How coloring and painting improve writing skills

Kids love to draw, and they do this first before they start to write, so we tend to love their drawings, especially the first one. Coloring is the joy of early childhood, but it is also the earliest form of a child’s handwriting. These tools allow the child to express their creativity, whether they’re using sleek colored pencils, chalky wands, inky markers, or bright waxy sticks. Coloring is very important and plays a crucial role in childhood. Apart from being a creative outlet, it also has several other benefits, such as improving hand strength, the precision of grasp, visual perceptual skills, and increased attention span. It’s also crucial for early childhood skills, such as spatial reasoning, fine motor skills, and pre-writing development. 

Many people know that coloring has crucial benefits for a child but don’t realize how it helps improve writing skills. Like every baby has to learn how to crawl before they start walking for the brain to develop properly, coloring is also not an isolated skill. If a child can master good coloring techniques, several benefits are woven into the intricacies, including improved handwriting. In this article, we’ll discuss some of the ways that coloring helps to improve a child’s handwriting. 

  1. Hand-eye coordination 

To color, the child’s hand and eye must work together. The connection between these two body parts is crucial for good handwriting. With the eye, they get to identify what they need to complete the task but use their hand to accomplish it. Coloring and painting help build this integral partnership because the eyes would have to assess the dimensions and boundaries the hand has to navigate. This process consistently helps to develop and fine-tune hand-eye coordination, which plays a crucial role in the child’s handwriting success.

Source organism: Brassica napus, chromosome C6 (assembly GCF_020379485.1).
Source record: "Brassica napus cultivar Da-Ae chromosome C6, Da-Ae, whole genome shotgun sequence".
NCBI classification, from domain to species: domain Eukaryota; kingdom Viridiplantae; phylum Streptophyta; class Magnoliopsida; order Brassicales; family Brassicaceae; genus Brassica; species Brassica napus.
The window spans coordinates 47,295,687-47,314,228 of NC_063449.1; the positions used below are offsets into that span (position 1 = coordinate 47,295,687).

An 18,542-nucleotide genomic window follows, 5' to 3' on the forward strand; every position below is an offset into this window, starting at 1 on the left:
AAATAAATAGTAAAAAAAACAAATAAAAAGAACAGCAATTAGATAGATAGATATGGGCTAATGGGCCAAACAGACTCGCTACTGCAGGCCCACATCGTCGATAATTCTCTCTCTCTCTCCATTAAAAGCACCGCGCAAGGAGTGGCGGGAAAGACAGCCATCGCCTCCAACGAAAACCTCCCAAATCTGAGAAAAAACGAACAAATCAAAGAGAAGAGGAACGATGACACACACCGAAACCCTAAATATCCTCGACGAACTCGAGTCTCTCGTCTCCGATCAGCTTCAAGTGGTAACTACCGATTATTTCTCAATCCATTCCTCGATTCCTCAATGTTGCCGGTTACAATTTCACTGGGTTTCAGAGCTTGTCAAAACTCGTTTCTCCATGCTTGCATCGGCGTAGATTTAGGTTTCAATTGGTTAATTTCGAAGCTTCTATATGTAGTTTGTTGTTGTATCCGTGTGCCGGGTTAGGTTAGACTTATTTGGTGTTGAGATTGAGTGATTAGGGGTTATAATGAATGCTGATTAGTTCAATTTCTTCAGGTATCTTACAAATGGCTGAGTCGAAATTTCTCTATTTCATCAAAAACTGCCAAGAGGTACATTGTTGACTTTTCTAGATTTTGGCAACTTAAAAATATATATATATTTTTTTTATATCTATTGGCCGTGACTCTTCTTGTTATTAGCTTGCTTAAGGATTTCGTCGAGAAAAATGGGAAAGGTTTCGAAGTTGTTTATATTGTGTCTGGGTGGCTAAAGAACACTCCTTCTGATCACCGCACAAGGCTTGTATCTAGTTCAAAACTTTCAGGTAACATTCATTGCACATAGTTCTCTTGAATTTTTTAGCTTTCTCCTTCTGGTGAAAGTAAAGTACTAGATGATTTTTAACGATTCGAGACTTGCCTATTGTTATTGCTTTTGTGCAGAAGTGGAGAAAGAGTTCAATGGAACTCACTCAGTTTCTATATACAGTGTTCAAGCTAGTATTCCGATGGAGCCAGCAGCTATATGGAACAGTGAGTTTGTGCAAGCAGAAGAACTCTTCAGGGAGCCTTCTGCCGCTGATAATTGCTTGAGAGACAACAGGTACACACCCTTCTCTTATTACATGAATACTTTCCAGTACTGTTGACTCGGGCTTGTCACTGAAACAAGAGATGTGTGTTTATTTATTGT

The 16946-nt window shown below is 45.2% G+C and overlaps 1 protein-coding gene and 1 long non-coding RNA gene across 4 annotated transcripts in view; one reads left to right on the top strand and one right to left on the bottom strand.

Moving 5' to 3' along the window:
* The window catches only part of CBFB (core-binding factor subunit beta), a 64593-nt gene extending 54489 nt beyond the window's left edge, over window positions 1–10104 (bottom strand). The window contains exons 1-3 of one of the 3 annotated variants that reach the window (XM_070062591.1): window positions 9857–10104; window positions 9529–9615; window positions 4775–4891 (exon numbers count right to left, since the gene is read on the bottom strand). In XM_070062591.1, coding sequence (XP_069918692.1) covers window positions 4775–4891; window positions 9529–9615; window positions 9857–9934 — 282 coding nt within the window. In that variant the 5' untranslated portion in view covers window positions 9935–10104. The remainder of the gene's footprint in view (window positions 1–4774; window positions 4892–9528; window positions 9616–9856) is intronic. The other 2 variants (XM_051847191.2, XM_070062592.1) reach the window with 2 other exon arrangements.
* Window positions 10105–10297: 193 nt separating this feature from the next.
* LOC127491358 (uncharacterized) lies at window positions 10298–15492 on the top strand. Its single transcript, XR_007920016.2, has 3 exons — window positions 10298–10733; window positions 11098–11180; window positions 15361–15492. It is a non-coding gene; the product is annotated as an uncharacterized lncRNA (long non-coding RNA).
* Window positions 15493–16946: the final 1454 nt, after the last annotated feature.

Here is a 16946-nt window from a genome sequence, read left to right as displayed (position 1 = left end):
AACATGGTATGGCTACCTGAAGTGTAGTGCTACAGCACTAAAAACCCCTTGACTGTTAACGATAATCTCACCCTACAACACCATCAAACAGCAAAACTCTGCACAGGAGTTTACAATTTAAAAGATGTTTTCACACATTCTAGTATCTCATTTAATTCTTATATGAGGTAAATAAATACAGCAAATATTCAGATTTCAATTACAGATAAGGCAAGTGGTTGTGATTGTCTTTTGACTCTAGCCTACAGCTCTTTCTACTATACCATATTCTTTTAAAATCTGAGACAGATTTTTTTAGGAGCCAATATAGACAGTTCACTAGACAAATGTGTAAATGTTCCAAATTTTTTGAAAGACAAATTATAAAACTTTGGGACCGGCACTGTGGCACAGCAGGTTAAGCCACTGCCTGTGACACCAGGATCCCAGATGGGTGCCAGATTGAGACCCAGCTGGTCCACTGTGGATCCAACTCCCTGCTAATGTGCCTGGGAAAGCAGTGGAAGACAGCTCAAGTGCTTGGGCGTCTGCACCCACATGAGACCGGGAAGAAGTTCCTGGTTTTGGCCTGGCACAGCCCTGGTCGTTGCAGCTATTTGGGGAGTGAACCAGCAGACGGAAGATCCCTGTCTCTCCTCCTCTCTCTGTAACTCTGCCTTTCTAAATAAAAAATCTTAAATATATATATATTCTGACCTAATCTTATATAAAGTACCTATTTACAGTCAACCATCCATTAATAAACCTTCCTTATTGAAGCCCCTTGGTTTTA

When infants become aware of their hands, they start grabbing at objects. Sometimes, they may miss the mark or fail to grab them properly. However, their hand and their eye relationship improve with time and practice. In the first few months of their lives, they build consistency in reaching out, grabbing objects they see, and becoming more successful with time. 

When they start to color as toddlers, there’s a rapid increase in their hand-eye coordination through consistent, repetitive movements. They also develop spatial awareness within the boundaries of their coloring canvas. This is another layer of development in the brain added to the established ones. 

The development of these skills is not limited to children alone. These benefits are also available for adults if they take conscious efforts in coloring to stay within the set boundary and focus on details. As a result, their handwriting will improve. 

  1. Fine motor skills

The hand-eye coordination emphasizes the connection between the hand’s movement and what the eyes see. However, fine motor skills have to do with the movement of the muscles to get things done. It’s also an essential skill that must be developed for good handwriting. 

When toddlers start to grab objects, the type of movement they often use excludes the thumb.  As they grow, they start incorporating the thumb, developing the pincer grasp, before the more intricate finger movements.